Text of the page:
After any disaster, whether it’s a fire, flooding or chemical spillage, what happens to the large volumes of waste materials left behind? Can any of the materials be salvaged, restored or upcycled?
With Blue Planet’s latest acquisition of disaster recovery and restoration company Disaster Restoration Singapore (DRS), the company can now manage the sustainable handling and disposal of these various waste materials.
“An integrated hazardous waste management ecosystem can segregate, process, and upcycle waste from disaster sites in an environmentally friendly and efficient manner,” said Bradley Chew, director of Blue Planet.
“At Blue Planet, we’re not looking to dispose of waste. We’re looking to extract value from what other people call waste—to process and utilise it—so that we prevent waste in the overall system,” Chew added.
Disaster sites are known to generate significant levels of industrial and commercial waste—some of it toxic or hazardous in nature.
The first step to disaster recovery is rapid assessment and containment of the situation, followed by a risk assessment and response plan and then careful execution of the plan without any further endangerment to the people or environment of the disaster site.
“Disasters are unpredictable by nature, in their size and scale. But disasters inevitably create large quantities of waste materials or debris. Each category of waste will need to be assessed and then channelled into the appropriate treatment and disposal process,” said Chew.
In order to handle the complexity and diversity in emergency situations, an integrated process housed under one collaborative corporate roof is needed to yield seamless results, said Chew. “There is no time or place for error with emergency response and disaster recovery.”
A big part of the process includes preservation and loss prevention of the disaster site. Chew cited the example of a process he calls “time freezing”, in which the company deploys technologies that dehumidify the site to prevent further corrosion from occurring.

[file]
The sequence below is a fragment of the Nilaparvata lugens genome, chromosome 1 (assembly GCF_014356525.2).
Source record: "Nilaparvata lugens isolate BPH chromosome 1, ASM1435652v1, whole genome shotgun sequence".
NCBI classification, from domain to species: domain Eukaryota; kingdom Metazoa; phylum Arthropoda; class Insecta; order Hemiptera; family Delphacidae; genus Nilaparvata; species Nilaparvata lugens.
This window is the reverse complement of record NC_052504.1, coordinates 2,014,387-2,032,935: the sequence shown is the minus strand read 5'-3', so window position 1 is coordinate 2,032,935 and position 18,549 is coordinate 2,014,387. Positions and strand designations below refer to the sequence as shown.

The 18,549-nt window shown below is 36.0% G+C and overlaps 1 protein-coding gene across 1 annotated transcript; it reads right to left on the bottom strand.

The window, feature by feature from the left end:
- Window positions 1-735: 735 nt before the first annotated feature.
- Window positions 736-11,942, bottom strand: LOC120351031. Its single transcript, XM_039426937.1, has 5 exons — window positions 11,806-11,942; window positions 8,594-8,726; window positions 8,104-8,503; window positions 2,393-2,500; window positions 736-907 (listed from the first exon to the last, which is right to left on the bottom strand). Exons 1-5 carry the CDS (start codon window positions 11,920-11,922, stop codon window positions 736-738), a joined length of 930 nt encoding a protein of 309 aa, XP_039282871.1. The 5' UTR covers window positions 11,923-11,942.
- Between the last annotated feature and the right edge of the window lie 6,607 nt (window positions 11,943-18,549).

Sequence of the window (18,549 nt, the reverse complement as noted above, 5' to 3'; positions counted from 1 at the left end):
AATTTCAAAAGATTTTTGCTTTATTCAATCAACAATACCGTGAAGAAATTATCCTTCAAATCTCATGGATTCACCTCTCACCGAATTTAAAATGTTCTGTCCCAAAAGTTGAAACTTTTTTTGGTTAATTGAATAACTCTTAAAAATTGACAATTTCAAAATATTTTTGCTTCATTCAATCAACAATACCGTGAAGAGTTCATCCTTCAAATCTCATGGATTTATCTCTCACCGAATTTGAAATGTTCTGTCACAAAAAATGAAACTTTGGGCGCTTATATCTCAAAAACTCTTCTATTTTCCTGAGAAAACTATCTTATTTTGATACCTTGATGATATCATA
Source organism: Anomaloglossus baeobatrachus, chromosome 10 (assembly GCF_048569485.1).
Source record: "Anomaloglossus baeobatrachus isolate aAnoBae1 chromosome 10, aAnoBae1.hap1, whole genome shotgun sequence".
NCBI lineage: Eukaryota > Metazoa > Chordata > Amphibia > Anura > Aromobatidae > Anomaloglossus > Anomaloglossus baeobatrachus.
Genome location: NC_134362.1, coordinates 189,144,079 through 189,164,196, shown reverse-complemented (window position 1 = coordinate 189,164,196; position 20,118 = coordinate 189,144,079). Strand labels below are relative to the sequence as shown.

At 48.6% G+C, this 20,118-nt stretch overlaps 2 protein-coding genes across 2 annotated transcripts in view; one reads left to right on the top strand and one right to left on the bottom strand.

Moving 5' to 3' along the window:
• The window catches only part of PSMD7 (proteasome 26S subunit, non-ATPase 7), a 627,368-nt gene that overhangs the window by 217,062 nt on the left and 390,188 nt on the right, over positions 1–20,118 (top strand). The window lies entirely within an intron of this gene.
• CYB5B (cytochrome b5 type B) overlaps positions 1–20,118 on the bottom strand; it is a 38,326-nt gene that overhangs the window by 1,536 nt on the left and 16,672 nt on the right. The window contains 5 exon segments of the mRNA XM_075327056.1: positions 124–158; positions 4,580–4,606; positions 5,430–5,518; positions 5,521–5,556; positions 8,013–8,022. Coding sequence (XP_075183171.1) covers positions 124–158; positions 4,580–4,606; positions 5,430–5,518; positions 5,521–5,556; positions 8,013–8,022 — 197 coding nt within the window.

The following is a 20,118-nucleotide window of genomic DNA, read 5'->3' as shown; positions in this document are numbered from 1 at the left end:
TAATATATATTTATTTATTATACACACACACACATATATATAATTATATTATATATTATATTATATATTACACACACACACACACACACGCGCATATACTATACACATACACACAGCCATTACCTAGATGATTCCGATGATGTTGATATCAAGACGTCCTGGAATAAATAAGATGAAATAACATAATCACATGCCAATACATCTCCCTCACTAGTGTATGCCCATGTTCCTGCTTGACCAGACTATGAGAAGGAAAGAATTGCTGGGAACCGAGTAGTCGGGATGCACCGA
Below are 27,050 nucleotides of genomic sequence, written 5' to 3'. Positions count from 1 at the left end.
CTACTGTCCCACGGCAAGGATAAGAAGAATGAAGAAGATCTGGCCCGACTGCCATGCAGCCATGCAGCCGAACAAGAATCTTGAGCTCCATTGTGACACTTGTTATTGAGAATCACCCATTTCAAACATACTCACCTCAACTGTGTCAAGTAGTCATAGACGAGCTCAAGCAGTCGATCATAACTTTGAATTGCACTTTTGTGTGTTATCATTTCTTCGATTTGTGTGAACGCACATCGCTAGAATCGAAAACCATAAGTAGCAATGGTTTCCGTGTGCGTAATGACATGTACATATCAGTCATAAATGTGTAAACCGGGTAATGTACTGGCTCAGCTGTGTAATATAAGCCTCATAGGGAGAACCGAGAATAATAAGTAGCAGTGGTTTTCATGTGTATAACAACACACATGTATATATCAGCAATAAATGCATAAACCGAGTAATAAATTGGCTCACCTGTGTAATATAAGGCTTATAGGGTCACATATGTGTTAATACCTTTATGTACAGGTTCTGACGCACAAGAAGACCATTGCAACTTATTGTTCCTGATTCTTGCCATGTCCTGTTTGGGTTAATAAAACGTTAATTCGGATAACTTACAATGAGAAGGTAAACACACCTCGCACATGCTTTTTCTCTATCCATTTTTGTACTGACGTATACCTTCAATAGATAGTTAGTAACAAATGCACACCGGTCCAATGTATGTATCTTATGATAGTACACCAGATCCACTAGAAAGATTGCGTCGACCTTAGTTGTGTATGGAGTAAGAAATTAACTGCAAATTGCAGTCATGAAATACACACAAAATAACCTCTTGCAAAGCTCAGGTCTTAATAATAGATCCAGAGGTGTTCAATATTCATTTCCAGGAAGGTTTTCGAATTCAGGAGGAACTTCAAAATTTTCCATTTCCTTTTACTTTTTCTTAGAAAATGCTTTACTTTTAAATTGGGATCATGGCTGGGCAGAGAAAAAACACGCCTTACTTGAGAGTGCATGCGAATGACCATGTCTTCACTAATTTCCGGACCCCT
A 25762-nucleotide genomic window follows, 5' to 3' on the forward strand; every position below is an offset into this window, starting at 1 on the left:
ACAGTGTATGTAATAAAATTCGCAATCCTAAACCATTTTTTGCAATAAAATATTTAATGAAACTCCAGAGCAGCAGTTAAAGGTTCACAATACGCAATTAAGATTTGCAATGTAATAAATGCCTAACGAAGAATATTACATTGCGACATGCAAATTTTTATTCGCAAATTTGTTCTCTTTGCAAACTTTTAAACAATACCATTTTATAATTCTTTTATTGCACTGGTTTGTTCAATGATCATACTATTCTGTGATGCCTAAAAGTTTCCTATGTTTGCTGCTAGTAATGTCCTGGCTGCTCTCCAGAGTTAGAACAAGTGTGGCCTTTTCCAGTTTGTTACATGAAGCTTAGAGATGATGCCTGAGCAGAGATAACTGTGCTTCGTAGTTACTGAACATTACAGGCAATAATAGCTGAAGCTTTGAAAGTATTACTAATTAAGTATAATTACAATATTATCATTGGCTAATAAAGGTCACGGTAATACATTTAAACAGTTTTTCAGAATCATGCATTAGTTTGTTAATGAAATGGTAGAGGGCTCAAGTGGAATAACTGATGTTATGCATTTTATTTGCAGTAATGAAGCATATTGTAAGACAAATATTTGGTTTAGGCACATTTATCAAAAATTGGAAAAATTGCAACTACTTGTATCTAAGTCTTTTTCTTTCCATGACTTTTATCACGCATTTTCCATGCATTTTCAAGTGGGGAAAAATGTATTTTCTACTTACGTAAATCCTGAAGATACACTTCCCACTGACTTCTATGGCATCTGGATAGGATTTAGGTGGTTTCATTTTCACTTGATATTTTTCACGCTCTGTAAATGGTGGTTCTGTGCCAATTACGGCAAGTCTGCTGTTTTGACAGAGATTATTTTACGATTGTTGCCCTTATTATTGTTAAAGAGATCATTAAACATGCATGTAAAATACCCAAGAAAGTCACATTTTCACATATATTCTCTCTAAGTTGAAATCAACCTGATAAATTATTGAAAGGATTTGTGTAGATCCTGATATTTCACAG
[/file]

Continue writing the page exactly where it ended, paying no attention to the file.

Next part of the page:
The damaged equipment from the disaster site is then transported away and washed down, before being returned to the site within twenty-four hours. “Sometimes we manage to restore the equipment to a condition that is even better than its pre-loss condition,” said Chew.
Beyond hazardous waste management
“Blue Planet now has the ability to handle waste in highly specialised areas. This aligns with our vision of creating an integrated approach to waste, with a zero waste to landfill policy,” Chew added.
Integrated waste management combines a variety of strategies for both waste management and reduction, including collection and transportation, segregation, processing and treatment, and disposal, with an emphasis on maximising resource use efficiency and minimising impact on the environment.
“As our integrated materials reclamation processes lead to fewer materials being disposed of into incinerators or landfills, our solutions are not only better for the environment, but are most cost-effective as well,” Chew said.
The company has identified how different technologies are able to work together to create a closed loop approach to waste.
“I like to describe what we do as a technological jigsaw. We’ve created an ecosystem of technologies that can deal with all aspects of waste management, where the inputs of one technology can feed into the other,” Chew said.
Currently, Blue Planet companies process more than 15,000 tonnes of waste a day, and have deployed more than 70 decentralised organic waste units across South Asia. The company also deals with non-hazardous waste recovery, large-scale landfill remediation and green building waste solutions in the region.
Its future plans include acquiring companies to fill the current gaps in their portfolio—for example technologies that deal with waste generated by solar panels and medical equipment.
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